The data is based on the window-sticker mpg ratings published by the U.S. Environmental Protection Agency for the various models sold. The Michigan study does not report sales by brand or model, but by combining manufacturers’ sales reports and EPA fuel economy data, we can get an idea of how important fuel economy is to new car buyers and to manufacturers. We have excluded all-electric and plug-in hybrids.
Ford Motor Co.’s (NYSE: F) most fuel-efficient vehicles are the Fusion and the C-MAX hybrids, with combined fuel economy ratings of 47 mpg. Ford sold about 22,200 of the two cars in July and more than 60,000 of its best-selling F-150 series pickups. The highest fuel economy rating for the various F-150 models is 19 mpg. In 2007, the F-150 got 17 mpg and the Fusion got 26.
General Motors Co.’s (NYSE: GM) most fuel-efficient car is the Chevrolet Spark, with a fuel-economy rating of 34 mpg. GM only sold 3,800 Sparks in July, compared with sales of more than 42,000 for its Silverado pickups. The best mileage for any Silverado is 21 mpg. In 2007, GM did not make a Spark, the Silverado got 19 mpg and the best fuel economy rating for a GM car went to the Chevy Aveo with 30 mpg.
Toyota Motor Corp.’s (NYSE: TM) most fuel-efficient cars are the Prius and Prius c models, with combined fuel efficiency ratings of 50 mpg. Toyota sold more than 23,000 Prius models in July, third in company sales behind the ever-popular Camry and Corolla models, which sold nearly 35,000 units and 24,000 units, respectively. A Camry hybrid gets 41 mpg and a non-hybrid gets 28 mpg. The most fuel-efficient Corolla Matrix also gets 30 mpg. In 2007, a Prius got an EPA rating of 55 mpg and a Camry Solara posted a rating of 28.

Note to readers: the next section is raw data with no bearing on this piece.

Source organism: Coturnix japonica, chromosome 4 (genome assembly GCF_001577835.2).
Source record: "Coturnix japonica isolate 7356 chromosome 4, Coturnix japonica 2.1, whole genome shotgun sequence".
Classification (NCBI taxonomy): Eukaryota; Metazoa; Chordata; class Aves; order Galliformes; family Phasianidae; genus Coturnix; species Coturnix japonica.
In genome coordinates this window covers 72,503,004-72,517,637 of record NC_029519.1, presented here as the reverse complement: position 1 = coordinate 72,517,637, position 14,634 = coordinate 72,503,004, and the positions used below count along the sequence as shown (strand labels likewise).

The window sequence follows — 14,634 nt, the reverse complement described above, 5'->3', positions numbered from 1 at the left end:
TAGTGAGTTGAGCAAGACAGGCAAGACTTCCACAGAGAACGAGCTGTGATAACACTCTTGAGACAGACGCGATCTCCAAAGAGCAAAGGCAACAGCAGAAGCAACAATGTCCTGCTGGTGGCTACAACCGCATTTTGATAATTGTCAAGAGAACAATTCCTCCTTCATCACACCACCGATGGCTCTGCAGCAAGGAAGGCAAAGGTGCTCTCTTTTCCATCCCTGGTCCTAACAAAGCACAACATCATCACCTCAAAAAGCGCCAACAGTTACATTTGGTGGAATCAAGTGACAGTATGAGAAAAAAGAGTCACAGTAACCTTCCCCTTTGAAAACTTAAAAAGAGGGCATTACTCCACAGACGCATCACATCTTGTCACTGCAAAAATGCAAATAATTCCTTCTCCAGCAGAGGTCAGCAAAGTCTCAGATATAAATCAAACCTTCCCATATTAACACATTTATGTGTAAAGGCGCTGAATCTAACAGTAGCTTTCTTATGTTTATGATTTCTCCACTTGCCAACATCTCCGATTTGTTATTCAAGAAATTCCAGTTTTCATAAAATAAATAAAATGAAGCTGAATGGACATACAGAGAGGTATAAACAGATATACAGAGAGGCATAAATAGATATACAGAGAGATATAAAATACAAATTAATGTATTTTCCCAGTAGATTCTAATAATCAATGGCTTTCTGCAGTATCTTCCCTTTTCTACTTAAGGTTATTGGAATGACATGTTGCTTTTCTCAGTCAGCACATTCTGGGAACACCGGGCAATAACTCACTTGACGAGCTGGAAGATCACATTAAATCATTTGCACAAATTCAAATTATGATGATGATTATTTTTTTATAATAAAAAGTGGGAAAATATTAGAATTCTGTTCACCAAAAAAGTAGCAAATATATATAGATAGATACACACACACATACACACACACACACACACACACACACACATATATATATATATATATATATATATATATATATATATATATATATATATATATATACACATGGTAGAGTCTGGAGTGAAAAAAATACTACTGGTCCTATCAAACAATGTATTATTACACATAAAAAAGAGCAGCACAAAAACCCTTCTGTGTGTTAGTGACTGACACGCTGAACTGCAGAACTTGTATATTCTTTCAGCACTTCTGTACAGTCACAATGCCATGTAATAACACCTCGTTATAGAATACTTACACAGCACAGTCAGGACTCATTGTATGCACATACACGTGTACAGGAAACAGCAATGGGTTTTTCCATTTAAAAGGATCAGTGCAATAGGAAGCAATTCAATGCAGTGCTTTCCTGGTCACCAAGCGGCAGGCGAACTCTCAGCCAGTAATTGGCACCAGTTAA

Honda Motor Co. Ltd.’s (NYSE: HMC) most fuel efficient vehicle is the Civic hybrid, with a combined EPA economy rating of 44 mpg. All models of the Civic are also Honda’s best-selling cars in the United States. In 2007, a Honda Civic hybrid’s EPA combined mileage rating was 50 mpg.
For Ford and GM, increasing the fuel-economy ratings on their light trucks — which are the companies’ best sellers — probably made a bigger difference to their fleet economy ratings than anything else they could have done.
At Toyota and Honda, increasing the fuel-economy ratings on their already-efficient models appears to have been the focus.
U.S. drivers are driving fewer miles, using less fuel and emitting 19% less pollutants than in 2007, as the following chart from the University of Michigan illustrates. Perhaps old dogs can learn new tricks.